When a co-worker complains about a case of the Mondays or sighs TGIF at the end of the week, they’re not alone.
According to a recent Gallup poll, 71% of Americans consider themselves disengaged at work.
This represents an opportunity for employees and HR managers to think about how to build satisfaction (and its byproduct, happiness) in the office. The sweet spot for employee engagement lies somewhere in the balance between boredom and overwhelm. What gets in the way? Many people find themselves stuck on one side due to clutter of meeting-packed work days. Their challenge becomes finding time to focus on the important things, like the work they came to do in the first place.
Setting aside the obvious reasons like salary and benefits for a moment, many people come to work each day to exercise their respective intellects. Five year olds don’t aspire to be middle managers when they grow up; they want to design, explore, or build. They want to save the world.
The best parts of a work day happen when these ideals are within reach. These are the times when we find ourselves fully absorbed in an activity that is challenging, achievable, and purposeful. Turns out science has a name for this: the flow state. It happens when we’re so enthralled with solving a problem that distractions like phone calls or stomach rumblings disappear. We feel energized and accomplished. Work becomes fun. And its no secret that both engagement and productivity skyrocket when people have the opportunity to perform at their best.
Unfortunately these focused stretches of time ‘in the zone’ are hard to come by. Interruptions cascade from email, office chatter, meetings, or a broken printer (again). Days fill up with menial tasks instead of meaningful work, causing the average office employee spends less than 5% of her day in a flow state. And that’s if they’re able to get there at all.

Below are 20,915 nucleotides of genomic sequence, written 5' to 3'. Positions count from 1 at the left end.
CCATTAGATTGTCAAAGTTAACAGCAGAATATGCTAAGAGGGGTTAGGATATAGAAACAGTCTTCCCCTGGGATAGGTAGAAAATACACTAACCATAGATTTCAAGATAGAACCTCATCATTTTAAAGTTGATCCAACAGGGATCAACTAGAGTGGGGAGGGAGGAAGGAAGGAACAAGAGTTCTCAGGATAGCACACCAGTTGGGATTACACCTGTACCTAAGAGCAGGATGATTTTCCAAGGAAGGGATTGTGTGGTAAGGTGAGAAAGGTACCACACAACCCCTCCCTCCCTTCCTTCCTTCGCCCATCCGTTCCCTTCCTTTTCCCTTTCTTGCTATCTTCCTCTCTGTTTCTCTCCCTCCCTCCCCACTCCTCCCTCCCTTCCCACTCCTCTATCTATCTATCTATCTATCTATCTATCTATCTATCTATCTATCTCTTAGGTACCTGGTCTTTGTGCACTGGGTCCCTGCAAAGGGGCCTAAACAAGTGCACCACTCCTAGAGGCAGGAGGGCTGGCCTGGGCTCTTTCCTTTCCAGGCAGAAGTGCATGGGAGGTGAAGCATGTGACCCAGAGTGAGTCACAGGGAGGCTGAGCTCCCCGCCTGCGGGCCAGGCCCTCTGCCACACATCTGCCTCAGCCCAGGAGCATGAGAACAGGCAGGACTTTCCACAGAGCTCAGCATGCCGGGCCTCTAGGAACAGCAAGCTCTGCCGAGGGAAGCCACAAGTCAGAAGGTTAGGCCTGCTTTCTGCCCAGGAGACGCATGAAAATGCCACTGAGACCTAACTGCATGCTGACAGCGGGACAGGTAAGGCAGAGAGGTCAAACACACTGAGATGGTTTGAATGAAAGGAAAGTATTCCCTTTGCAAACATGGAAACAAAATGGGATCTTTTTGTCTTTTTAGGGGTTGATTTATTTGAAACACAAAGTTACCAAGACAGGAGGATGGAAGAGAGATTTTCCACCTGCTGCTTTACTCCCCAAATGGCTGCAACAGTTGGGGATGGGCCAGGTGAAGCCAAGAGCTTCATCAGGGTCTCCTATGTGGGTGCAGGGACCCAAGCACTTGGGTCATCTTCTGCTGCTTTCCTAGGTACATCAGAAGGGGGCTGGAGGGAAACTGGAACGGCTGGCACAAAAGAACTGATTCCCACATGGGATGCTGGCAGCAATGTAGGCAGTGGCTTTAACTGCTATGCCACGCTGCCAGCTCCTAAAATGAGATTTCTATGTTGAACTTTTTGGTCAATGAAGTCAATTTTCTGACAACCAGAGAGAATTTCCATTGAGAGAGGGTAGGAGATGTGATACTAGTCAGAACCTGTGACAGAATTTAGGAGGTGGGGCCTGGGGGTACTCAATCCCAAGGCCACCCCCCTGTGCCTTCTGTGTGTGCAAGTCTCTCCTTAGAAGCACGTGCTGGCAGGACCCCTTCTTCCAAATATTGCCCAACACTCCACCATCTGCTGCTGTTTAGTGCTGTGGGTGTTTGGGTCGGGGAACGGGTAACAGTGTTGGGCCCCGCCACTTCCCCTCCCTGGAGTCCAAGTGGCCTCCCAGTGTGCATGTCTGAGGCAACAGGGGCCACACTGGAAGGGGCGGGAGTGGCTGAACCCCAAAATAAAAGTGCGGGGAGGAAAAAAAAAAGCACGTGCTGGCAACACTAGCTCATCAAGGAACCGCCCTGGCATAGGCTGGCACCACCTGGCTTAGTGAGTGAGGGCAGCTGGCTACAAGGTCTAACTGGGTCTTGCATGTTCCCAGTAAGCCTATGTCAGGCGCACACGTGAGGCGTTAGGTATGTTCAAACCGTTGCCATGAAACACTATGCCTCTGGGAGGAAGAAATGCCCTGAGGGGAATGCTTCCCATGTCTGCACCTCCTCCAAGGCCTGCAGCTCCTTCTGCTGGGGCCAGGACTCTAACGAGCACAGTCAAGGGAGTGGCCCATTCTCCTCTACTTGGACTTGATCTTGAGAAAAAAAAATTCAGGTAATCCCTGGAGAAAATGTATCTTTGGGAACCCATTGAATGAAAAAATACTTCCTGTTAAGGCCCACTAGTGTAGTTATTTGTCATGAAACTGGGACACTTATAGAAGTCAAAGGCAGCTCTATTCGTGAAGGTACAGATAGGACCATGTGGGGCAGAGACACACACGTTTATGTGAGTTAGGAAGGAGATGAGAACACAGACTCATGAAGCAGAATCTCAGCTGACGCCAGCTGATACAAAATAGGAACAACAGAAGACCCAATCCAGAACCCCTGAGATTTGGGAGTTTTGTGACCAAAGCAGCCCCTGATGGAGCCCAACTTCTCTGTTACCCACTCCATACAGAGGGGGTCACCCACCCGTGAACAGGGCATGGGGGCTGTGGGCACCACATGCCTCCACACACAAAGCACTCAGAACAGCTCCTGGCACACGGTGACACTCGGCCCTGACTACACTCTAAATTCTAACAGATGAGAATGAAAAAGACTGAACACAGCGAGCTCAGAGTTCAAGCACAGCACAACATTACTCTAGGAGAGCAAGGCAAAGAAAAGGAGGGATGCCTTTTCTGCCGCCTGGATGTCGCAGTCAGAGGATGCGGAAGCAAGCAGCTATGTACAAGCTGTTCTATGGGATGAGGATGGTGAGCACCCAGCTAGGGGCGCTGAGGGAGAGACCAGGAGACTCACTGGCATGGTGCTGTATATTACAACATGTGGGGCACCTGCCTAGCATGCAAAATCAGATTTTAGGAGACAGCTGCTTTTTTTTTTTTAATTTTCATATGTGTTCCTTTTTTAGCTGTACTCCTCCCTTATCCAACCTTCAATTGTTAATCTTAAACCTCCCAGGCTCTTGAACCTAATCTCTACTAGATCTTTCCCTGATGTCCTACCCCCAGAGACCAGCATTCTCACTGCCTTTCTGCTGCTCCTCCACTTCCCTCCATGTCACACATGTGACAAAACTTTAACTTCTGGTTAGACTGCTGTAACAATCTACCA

Our team spends a lot of time thinking about ways to reduce work day clutter to allow for more productivity and fun in the office. Here are three tools we’re using to increase the chances of flow at work.
Make meeting reservations short
Ever notice that meetings never seem to end early? Research shows that tasks take the time allotted for them (science has a name for this too, Parkinson’s Law). Calendar apps typically block 30 minutes by default, but we’ve learned that manually shaving time from the onset sets expectations for a quick, focused meeting. 20 minutes keep folks on point, resulting in time for everyone to get back to their desks and get a jump on the action items. If you want to spend less time in meetings, start by scheduling them for shorter time slots (even if you think you’ll go over).
It’s ok to go “off the grid” for a while
Being available all the time has an adverse affect on productivity and brain power. Performance decreases by 20% with frequent interruptions, and people typically need 25 minutes to return focus toward the initial task. When office workers have an average of just 11 minutes between distraction, it’s a real miracle actual work gets done.
…people typically need 25 minutes to return focus toward the initial task
At Robin, our office is an open floor plan which lends itself to both collaboration and chaos. Blocking off an hour or so each day for challenging and skill dependent work means more than just adding an item to a to-do list. We’ve found the easiest way to get to the flow state (and rock your work day) is by removing distractions where possible. Instead of headphones, try finding a quiet, secluded place within the office to work anonymously for an hour. Let others know you’re busy to set expectations and mitigate interruptions from email, phone, or chat. Then, get in the zone.
Reduce moments of micro-stress
We’ve all wasted countless minutes wandering the halls in search of an open meeting room, or delayed meeting start times for the colleague who didn’t arrive on time. Frustrating, right? These brief moments of anxiety, or micro-stresses, add up throughout the day. They take energy from meaningful decisions and the ability to create impactful work. Some people reduce these moments by wearing the same thing every day or by following a rigid schedule.
We’ve found that making sure our shared calendars stay updated helps reduce an enormous amount of clutter in the day. Not only does it helps build respect for each other’s availability, real-time updates help teams make better decisions when it comes to collaboration and finding space to work.
How do you find your flow at work? Share with @robinpowered.